A simple analysis of the number of incidents affecting tailings dams (total failures, as at the Fundão tailings dam uphill of Bento Rodrigues in Brazil, or partial failures, as at the Merriespruit tailings dam in South Africa) shows us that there is a growing trend.
Since the systematic survey of failures of tailings dams started in 1961, there were 22 incidents up to 1971, with an average of 2.2 incidents per year. Then, from 2009 to 2019, 36 incidents occurred, with an average of 3.6 incidents per year.
This growing trend over recent years is witnessed by the fact that in 2009 there were 3 incidents (including the catastrophic failure of the Ajka tailings dam, upstream of the villages of Kolonár and Devecser in Hungary), whereas in 2019 there were 6 incidents (including the catastrophic failure of the Córrego de Feijão tailings dam, upstream of the village of Brumadinho in Brazil).
In order to understand this phenomenon properly, it must be remembered that tailings dams are impoundments for storing mine waste, unlike reservoirs for productive purposes, such as dams for the production of electric power or reservoirs for irrigation or artificial snow. Therefore, tailings dams do not generate any profit, but are only a mere cost for the company, which is not encouraged to invest in the safety of these structures.
In addition, tailings dams are structures in the making, which grow as mining activities proceed. Furthermore, they are built without respecting any limit. Indeed, mining societies often have to decide whether to set up a new reservoir or continue to feed the existing one, even when precise information on the amount of material still exploitable from the mine is lacking. Therefore, there are no reliable data on the economic returns in carrying on mining in the long term.
Consequently, the decision on whether to stop the accumulation of tailings in an existing reservoir and start a new one is often postponed to the detriment of the stability of old tailings dams, which should be closed and made safe.
This is what happened to the tailings dams upstream of the village of Stava: the embankment of the lower dam, which should have attained a maximum height of 9 m, was instead raised to a height of 25 m. Since the mine seemed depleted, an upper dam was built for storing the tailings resulting from the second working of the deposits contained in the lower dam. Nevertheless, when new fluorite seams were discovered, this new reservoir received the waste fragments of the freshly worked rocks. Additionally, it was also used to deposit the tailings resulting from processing the ore extracted from other mines. When failure occurred, the mine waste storage facility had reached a total height of about 60 m.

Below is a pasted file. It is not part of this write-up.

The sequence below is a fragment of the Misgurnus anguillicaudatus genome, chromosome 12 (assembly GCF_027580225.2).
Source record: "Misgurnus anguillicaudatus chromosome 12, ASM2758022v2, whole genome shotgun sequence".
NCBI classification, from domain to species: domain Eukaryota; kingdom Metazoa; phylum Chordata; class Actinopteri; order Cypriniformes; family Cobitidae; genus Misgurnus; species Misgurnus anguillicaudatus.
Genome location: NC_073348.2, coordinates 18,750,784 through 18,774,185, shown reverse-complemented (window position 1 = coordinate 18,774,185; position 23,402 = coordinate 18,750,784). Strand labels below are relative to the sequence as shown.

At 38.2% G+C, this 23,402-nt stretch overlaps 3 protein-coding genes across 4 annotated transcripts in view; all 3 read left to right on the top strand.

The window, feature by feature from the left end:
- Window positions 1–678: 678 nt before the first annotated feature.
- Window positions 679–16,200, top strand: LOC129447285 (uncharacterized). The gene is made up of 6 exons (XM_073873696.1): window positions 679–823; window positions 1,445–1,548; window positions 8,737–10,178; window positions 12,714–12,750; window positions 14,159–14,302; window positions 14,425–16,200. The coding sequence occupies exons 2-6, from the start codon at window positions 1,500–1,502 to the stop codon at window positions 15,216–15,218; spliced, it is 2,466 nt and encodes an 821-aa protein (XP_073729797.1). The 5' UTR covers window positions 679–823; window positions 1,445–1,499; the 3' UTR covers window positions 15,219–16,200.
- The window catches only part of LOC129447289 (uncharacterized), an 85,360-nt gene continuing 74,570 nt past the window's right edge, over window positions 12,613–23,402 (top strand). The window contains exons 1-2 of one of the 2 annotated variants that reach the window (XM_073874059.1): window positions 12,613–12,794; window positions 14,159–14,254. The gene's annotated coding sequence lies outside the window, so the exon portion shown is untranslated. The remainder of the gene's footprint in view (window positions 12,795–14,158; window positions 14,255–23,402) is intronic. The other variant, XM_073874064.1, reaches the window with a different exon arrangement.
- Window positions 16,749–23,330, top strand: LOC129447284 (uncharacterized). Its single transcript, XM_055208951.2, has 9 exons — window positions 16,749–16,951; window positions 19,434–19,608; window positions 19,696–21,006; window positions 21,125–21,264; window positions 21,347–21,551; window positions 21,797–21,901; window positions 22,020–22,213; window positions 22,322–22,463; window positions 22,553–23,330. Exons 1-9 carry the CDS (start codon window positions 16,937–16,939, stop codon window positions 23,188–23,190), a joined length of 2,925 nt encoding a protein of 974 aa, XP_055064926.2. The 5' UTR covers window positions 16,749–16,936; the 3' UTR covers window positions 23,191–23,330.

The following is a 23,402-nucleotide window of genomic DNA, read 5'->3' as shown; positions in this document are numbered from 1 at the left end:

Given the above, monitoring activities on tailings dams by public authorities should be stricter than those on production structures, since the firms in charge already check the safety of the latter for their own interest.
The awareness of performing a hazardous activity from the environmental viewpoint should induce mining companies to implement concrete measures for risk mitigation and prevention. Indeed, these structures may be subject to catastrophic failure, considering their high water and mud content. Furthermore, their sizes increase considerably, which impairs long-term stability.
Among recent techniques available for managing mining waste, mechanical forced filtration seems to be very promising. This process allows the quick separation of the two phases of tailings. Thus, water is completely recovered and recycled and the construction of huge and hazardous disposal structures is no longer necessary.
Although the cost of this method is higher than traditional deposition in purposely-built reservoirs, the cost of treating tailings by means of forced filtration and their safe storage is immensely lower than the cost of damages and environmental restoration after failure.
In a strategic-type cost/benefit global analysis, it was demonstrated that in the long run the use of mechanical forced filtration methods makes much more economic sense than the use of tailings dams.
Another concrete measure could be drawing up insurance contracts for tailings dams, which in case of disaster would guarantee quick liquidation of damages. In addition, it would also involve insurance companies in the management of tailings dams, since their recurrent checks, which respond to the company’s own economic interest, would be more effective and thorough compared with those carried out by the tendering company itself or by public boards.
Unfortunately, the 120 incidents affecting tailings dams which have occurred from 1961 to date, demonstrate that mining societies have not yet acquired this awareness of their accountability. It would therefore be opportune to oblige mining companies to draw up insurance contracts for their tailings dams, since this would produce more efficient checks and safety for these earth structures.
Finally, it should be remembered that both the water necessary for working the ore and mining resources are public assets. Insurance obligation should therefore be included in the deed of assignment establishing mining concessions for the exploitation of water and mineral resources.